‘You do feel their pull when you look at them from a distance.’ Alan Rossi on the beauty of the Blue Ridge Mountains
Alan Rossi, author of Mountain Road, Late at Night, tells us about the stunning mountain landscapes which inspired his debut novel.
The Blue Ridge Mountains are part of the Appalachian Mountain Range in the eastern United States, and the setting of Alan Rossi’s remarkable debut novel Mountain Road, Late at Night. The novel is centred on the impact of a tragic car accident in which a couple lose their lives, leaving behind their four-year-old son Jack. Nicholas and April have kept their families at a distance, building a life in the Blue Ridge Mountains where they live in a remote cabin. But following the accident, the couple’s grieving relatives are forced to decide who will care for their little boy.
Alan lives within view of the Blue Ridge Mountains and visits often, for hiking weekends and meditation retreats, and the beauty of the region inspired the setting of his novel. Here, Alan tells us about his personal connection to this stunning part of the world and how it influenced his novel.
The Blue Ridge Mountains stretch from the Northern part of Georgia, through the Western part of South Carolina, up into North Carolina, continuing into East Tennessee and Virginia – they’re actually a part of the Appalachian Mountain range. From my doorstep, you can see them. The part of South Carolina where I live is called the Piedmont, the foot of the mountain: you look up the interstate, and you see them, rolling in what appears to be a blue haze. This is a photo of a line of the Blue Ridge in winter. You can see the line better now because the trees are bare.
People in the area talk about how the mountains call to them. The phrase is on T-shirts and hats: ‘the mountains are calling’. And while it might seem a cliché or a way to sell a T-shirt, you do feel their pull when you look at them from a distance. You want to go into them, go up, see what the mystery is all about. This was taken from the top of a mountain called Looking Glass Rock, in North Carolina. Elevation: 4,000 feet above sea level.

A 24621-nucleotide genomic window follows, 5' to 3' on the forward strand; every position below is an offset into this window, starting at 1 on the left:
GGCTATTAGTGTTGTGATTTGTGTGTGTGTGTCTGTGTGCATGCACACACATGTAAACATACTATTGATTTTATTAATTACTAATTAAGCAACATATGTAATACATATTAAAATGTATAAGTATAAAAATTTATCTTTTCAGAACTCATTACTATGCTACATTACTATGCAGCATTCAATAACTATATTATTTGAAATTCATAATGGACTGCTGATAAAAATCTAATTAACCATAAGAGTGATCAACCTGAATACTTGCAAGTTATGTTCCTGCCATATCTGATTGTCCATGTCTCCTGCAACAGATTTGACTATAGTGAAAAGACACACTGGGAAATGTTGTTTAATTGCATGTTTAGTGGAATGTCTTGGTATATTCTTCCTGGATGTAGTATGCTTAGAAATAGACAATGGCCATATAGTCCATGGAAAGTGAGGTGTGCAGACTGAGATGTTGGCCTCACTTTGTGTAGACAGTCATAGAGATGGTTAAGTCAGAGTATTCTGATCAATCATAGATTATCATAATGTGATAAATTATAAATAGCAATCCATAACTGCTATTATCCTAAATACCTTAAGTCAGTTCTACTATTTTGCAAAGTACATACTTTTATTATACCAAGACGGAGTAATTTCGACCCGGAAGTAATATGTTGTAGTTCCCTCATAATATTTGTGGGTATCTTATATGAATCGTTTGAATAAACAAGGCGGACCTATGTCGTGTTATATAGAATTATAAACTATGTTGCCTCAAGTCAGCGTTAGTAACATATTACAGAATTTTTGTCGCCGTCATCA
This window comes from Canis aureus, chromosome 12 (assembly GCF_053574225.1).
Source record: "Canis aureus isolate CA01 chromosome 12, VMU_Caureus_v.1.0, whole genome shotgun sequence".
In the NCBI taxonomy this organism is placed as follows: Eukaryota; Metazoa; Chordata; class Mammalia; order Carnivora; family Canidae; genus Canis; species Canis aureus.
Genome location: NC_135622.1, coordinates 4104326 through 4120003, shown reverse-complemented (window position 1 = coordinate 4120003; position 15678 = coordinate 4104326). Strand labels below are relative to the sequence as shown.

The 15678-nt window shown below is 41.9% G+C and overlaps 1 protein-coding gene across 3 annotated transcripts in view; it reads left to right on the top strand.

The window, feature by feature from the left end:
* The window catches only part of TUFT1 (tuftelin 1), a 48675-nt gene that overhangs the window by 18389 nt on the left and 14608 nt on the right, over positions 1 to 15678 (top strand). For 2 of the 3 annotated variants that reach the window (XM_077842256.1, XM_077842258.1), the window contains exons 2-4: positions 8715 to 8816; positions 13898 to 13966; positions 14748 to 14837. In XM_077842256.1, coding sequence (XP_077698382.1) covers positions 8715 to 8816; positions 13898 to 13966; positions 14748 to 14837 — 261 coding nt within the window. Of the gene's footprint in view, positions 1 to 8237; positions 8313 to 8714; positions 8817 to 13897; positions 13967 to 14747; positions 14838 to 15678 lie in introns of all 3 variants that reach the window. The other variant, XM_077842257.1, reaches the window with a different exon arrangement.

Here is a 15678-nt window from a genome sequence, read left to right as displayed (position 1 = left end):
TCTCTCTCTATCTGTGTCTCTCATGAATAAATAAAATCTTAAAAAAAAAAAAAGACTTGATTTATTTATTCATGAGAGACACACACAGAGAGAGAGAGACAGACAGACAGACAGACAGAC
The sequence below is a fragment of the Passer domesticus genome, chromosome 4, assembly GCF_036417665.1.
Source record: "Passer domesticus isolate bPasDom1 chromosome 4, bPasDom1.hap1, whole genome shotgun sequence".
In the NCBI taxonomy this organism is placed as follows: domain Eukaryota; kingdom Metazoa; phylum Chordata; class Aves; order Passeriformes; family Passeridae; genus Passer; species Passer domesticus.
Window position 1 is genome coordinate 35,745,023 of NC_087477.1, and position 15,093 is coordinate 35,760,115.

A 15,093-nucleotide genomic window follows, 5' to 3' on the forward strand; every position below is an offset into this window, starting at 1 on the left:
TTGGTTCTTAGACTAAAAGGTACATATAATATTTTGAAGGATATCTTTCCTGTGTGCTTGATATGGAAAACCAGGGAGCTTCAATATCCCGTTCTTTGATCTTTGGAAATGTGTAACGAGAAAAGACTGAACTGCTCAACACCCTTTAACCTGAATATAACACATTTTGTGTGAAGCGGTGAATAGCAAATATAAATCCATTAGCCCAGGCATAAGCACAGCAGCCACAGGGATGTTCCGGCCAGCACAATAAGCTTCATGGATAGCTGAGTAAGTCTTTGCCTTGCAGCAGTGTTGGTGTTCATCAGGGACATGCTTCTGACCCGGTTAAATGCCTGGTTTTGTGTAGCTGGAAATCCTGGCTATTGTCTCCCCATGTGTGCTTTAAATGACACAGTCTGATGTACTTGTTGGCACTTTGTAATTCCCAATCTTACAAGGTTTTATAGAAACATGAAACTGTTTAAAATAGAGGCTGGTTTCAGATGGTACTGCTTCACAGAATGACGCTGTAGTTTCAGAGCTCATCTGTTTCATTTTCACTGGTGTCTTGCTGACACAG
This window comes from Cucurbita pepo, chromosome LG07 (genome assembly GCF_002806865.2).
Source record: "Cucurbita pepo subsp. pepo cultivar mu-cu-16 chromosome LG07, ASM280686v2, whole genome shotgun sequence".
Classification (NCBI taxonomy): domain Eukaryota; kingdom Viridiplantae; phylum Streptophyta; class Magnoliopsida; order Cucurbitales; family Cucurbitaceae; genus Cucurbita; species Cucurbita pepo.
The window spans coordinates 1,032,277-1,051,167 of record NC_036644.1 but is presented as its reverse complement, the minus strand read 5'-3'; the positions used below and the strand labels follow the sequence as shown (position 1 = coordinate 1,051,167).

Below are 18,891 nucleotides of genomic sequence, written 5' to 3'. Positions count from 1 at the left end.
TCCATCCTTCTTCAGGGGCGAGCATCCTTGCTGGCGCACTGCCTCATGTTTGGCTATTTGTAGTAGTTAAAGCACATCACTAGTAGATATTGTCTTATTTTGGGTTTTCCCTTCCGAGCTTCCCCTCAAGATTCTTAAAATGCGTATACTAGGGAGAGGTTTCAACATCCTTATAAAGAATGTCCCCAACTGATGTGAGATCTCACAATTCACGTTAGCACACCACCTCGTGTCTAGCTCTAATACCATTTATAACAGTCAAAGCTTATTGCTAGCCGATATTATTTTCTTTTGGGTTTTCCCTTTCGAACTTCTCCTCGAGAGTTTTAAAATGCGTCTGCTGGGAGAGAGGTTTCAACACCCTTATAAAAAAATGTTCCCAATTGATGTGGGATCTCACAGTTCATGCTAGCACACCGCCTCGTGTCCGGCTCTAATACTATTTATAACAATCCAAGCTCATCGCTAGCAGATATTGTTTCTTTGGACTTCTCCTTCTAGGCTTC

Though covered in green deciduous trees – varieties of oaks and maples and the wonderful, powerful tulip tree (sometimes called a tulip poplar or yellow poplar); birches and the American beech; and conifers such as longleaf pines and loblolly pines – the mountains themselves often appear blue. They are old, old mountains, rounded by time on a scale we can’t really imagine, though we might be able to name it. “Nature” is insufficient as a descriptor. When you view the mountains, when you hike up them, when you allow yourself to be quiet among them, you know you are in the presence of a powerful living thing, graceful and wild. Here, a rainstorm forms on the western side of Looking Glass Rock, while in the previous pictures, on the eastern side, the skies are clear. If you look into the distance of the photo, you’ll see the grey-blue effect from the rain.
This was taken on a hike in the fall. The leaves are all down, winter nearly present, but it was a bright, warm day, in the sixties. This is a view of one of the many waterfalls in this region of the Blue Ridge.
A photo of the cabin that I based the cabin in the novel on. Every year, I spend three or four days in silent meditation here, a form of meditation known as Shikantaza. Practitioners stay at this small cabin (owned by a practitioner, and generously shared with this small group once a year) and then walk a half-mile up the mountain to the Zendo (meditation hall), which is an old converted barn with a tin roof. Cast-iron stoves warm the hall in colder months. We sit in silent meditation for seven or eight hours a day. One of the teachers once said to us: “You think you’re sitting in nature, but you’re not. Where are you sitting?”
In this photo, you can see the stream running down from the mountain and alongside the property. Much of what you see here has shown up in other forms in Mountain Road, Late at Night. Sitting quietly in meditation for hours at a time, my body screaming to get up, my mind often also screaming to get up, I eventually sank in. Maybe into what Shohaku Okumura calls “immeasurable reality.” Boundless and limitless, immeasurable reality. Zazen is called the gate of ease and joy, and sitting in that place, a place beyond concepts, beyond right and wrong, another space emerged. Along with a sense of spaciousness. We’re all in it and held by it. These photos remind me of it.
In the novel, there are these lines from Dogen: “Because the blue mountains are walking they are constant. Their walk is swifter than the wind; yet those in the mountains do not sense this, do not know it. To be ‘in the mountains’ is a flower opening ‘within the world.’ Those outside the mountains do not sense this, do not know it. Those without eyes to see the mountains do not sense, do not know, do not see, do not hear this truth. They who doubt that the mountains are walking do not yet understand their own walking.” In Zen, we say, “sit like a mountain, clouds drifting by” we say, “gaze at the wall as if gazing at the distant mountains,” we say, “let body and mind drop away.” Drop away into what? the practitioner thinks. The mountains have their own answer, and they ask us to answer in our own way, too.